Empathizing With a Partner’s Emotional Ups and Downs
New research shows that sharing a partner's joy is great for your relationship.
Posted Feb 05, 2018
“For better, for worse; for richer, for poorer; in sickness and in health.” The idea that we should provide support for our partners when times are bad as well as good is so important, it’s included in standard marriage vows.
Research shows that partners who empathize with one another’s negative emotions experience greater satisfaction with their relationships. When we go through tough times, it’s reassuring to know that our closest companion is with us every step of the way. As the saying goes, “Misery loves company."
But what about when everything is going great? What about when we’re feeling happy and joyous? If our partners vicariously feel these positive emotions as well as the negative, how does that affect our relationships?
In a recent study, Michael Andreychik of Fairfield University decided to find out. He invited 175 men and women to answer questions about their relationships. The volunteers reported how strongly they felt their partner connected to their emotions. They also rated how satisfied they were with their relationships.
The results of the study showed that people who perceived greater empathy for their negative emotions were more satisfied with their relationships. This effect was not negligible, but neither was it especially powerful. The effect of empathy for a partner's positive emotions, however, was five times stronger.
Why is this? Andreychik speculates that it could be because sharing positive emotions is less risky: If your partner is upset or going through a stressful time, providing support can be difficult. Sharing concern is reassuring to some partners, but it can make others feel smothered, resentful, or weak. Simply put, during happier times it is less likely that sharing a partner’s feelings risks making them feel worse.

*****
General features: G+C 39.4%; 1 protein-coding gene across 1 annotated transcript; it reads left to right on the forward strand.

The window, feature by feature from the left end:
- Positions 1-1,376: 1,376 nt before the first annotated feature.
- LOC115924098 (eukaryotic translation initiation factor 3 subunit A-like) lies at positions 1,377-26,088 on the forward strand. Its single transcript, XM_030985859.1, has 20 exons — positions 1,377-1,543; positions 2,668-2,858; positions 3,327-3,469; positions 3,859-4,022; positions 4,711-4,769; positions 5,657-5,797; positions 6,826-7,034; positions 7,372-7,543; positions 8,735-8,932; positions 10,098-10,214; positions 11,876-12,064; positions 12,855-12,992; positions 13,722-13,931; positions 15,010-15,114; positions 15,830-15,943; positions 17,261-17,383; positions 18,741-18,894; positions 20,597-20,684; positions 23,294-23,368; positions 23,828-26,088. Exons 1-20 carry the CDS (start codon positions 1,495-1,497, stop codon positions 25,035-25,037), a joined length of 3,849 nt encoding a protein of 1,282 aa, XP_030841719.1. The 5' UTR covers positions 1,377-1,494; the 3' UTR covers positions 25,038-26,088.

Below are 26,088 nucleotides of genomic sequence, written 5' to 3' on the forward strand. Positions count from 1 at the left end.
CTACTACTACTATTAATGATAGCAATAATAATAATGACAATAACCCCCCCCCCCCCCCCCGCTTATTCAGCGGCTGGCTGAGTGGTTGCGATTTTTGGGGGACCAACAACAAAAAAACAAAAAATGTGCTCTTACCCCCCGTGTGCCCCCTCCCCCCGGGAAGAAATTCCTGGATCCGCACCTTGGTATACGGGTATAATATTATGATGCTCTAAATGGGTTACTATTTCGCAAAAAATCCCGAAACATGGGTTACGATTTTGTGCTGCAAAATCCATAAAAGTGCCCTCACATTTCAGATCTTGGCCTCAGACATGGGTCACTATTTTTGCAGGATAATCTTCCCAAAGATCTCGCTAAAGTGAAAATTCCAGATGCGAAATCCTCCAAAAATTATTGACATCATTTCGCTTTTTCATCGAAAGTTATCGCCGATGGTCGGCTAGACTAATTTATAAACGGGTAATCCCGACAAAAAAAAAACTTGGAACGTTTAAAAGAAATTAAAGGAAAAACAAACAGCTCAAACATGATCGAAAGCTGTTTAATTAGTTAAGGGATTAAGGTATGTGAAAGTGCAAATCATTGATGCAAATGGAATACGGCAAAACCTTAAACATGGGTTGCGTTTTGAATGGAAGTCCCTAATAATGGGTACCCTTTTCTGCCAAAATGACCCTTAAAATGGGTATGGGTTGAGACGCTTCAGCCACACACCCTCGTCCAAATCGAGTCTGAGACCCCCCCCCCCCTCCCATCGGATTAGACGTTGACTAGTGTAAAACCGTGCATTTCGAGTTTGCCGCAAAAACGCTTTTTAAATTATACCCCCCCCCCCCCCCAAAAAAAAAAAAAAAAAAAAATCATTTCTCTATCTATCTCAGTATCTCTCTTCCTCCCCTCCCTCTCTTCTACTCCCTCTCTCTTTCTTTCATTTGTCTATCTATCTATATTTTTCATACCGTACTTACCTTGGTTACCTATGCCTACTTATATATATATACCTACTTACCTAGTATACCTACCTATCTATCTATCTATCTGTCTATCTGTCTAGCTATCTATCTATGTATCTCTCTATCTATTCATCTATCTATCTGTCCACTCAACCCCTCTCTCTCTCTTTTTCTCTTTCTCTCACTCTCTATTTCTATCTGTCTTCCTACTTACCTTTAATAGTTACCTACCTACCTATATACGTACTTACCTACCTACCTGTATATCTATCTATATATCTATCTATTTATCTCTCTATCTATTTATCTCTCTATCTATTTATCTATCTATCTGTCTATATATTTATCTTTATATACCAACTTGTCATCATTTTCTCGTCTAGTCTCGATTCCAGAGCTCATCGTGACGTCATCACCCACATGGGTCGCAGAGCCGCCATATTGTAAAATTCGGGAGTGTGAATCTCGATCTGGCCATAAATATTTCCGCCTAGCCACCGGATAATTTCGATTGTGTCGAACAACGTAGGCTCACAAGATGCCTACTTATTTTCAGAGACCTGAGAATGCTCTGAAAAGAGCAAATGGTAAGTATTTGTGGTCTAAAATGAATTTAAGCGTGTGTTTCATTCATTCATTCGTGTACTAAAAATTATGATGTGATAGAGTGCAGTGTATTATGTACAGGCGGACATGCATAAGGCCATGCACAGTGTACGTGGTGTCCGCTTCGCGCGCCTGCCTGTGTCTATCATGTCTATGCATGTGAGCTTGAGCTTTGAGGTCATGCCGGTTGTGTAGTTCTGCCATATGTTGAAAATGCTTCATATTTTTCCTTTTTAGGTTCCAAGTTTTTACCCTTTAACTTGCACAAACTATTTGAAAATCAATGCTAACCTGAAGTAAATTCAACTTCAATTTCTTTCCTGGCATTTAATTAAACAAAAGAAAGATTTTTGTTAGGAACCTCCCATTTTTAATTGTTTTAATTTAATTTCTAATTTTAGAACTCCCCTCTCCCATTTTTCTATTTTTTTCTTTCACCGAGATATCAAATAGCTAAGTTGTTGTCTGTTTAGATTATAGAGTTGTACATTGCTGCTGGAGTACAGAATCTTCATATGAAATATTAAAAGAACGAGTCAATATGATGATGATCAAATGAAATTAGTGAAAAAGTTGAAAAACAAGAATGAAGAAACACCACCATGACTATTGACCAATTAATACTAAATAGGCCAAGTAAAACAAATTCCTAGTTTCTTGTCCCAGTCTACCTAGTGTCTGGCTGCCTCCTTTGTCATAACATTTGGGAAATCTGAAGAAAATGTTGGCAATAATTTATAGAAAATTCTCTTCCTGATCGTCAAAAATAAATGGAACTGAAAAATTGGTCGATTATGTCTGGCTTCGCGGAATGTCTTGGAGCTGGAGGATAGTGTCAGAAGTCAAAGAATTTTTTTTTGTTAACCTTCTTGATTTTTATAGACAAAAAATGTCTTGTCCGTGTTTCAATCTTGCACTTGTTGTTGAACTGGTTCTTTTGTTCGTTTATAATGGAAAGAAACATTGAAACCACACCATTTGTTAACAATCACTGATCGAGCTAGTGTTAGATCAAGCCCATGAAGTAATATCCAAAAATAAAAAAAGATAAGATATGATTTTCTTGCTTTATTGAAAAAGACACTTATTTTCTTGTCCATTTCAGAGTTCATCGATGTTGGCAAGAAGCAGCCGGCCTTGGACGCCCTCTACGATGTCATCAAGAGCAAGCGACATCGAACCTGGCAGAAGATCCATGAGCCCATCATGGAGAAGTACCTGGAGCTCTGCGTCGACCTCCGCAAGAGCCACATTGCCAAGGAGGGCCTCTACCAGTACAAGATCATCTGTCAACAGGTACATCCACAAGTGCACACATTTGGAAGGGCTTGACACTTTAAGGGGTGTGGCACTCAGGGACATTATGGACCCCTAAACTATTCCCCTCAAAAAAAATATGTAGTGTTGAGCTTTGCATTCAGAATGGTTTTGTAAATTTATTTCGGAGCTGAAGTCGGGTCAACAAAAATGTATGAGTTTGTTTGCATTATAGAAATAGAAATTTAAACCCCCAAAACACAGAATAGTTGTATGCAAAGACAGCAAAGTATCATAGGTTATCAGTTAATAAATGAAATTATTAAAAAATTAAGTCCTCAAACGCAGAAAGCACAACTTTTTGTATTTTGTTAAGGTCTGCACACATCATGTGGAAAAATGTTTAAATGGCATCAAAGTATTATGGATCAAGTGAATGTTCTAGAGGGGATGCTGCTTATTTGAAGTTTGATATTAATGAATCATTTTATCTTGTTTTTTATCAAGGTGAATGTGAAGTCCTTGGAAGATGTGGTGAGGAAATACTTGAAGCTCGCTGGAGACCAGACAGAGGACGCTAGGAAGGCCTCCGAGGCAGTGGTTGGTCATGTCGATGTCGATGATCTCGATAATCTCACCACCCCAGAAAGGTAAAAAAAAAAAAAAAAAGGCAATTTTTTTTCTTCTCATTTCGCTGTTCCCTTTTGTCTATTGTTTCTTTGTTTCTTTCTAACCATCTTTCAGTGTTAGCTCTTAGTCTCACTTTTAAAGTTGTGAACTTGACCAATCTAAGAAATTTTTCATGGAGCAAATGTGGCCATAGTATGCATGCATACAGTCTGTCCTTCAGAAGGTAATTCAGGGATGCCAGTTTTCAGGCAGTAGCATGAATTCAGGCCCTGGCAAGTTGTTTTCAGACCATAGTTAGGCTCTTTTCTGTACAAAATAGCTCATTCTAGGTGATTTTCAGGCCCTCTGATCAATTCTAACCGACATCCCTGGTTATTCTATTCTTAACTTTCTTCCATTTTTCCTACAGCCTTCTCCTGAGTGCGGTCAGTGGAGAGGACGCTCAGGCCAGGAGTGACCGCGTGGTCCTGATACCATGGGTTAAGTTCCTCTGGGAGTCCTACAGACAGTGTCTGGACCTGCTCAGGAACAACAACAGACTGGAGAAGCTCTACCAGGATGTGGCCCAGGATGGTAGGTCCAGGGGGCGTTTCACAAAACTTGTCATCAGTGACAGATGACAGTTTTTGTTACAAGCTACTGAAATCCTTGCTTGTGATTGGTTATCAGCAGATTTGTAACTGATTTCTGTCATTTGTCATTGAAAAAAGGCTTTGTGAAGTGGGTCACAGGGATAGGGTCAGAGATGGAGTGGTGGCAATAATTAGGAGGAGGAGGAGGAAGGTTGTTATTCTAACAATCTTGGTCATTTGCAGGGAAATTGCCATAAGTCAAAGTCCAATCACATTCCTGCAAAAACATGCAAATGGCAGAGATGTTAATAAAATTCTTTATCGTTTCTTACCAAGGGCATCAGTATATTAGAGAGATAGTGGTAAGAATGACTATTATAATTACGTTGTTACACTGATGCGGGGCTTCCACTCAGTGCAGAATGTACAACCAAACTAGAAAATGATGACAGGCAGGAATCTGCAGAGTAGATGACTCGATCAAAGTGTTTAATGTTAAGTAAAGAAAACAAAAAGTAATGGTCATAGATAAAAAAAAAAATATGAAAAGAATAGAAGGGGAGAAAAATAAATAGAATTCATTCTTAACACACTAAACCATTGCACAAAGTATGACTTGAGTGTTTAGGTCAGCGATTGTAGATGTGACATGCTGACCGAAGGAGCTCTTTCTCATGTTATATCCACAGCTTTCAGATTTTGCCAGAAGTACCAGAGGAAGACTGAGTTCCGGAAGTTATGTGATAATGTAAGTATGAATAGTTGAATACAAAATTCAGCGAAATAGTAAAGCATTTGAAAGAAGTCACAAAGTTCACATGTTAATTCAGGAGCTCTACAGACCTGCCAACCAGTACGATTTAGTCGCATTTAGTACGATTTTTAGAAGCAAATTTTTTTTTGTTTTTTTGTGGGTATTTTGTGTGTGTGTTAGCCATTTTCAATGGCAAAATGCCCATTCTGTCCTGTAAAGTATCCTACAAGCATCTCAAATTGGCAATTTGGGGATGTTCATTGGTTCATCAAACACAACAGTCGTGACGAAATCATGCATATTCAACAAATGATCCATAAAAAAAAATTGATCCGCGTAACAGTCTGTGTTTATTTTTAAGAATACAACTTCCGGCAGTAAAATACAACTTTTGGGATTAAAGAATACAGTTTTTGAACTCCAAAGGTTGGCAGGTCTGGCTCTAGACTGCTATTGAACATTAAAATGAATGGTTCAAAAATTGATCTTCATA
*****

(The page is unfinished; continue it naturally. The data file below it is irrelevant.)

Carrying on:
So, although it is great to be there for your partner when they’re sad, anxious, or angry, it is perhaps even more important to share their positive emotions. By expressing excitement over his or her achievements, sharing their amusement at a funny story, and encouraging them when they meet their goals, you not only double your joy but you also forge a more satisfying relationship.
Andreychik, M. R. (in press). I like that you feel my pain, but I love that you feel my joy: empathy for a partner’s negative versus positive emotions independently affect relationship quality. Journal of Social and Personal Relationships.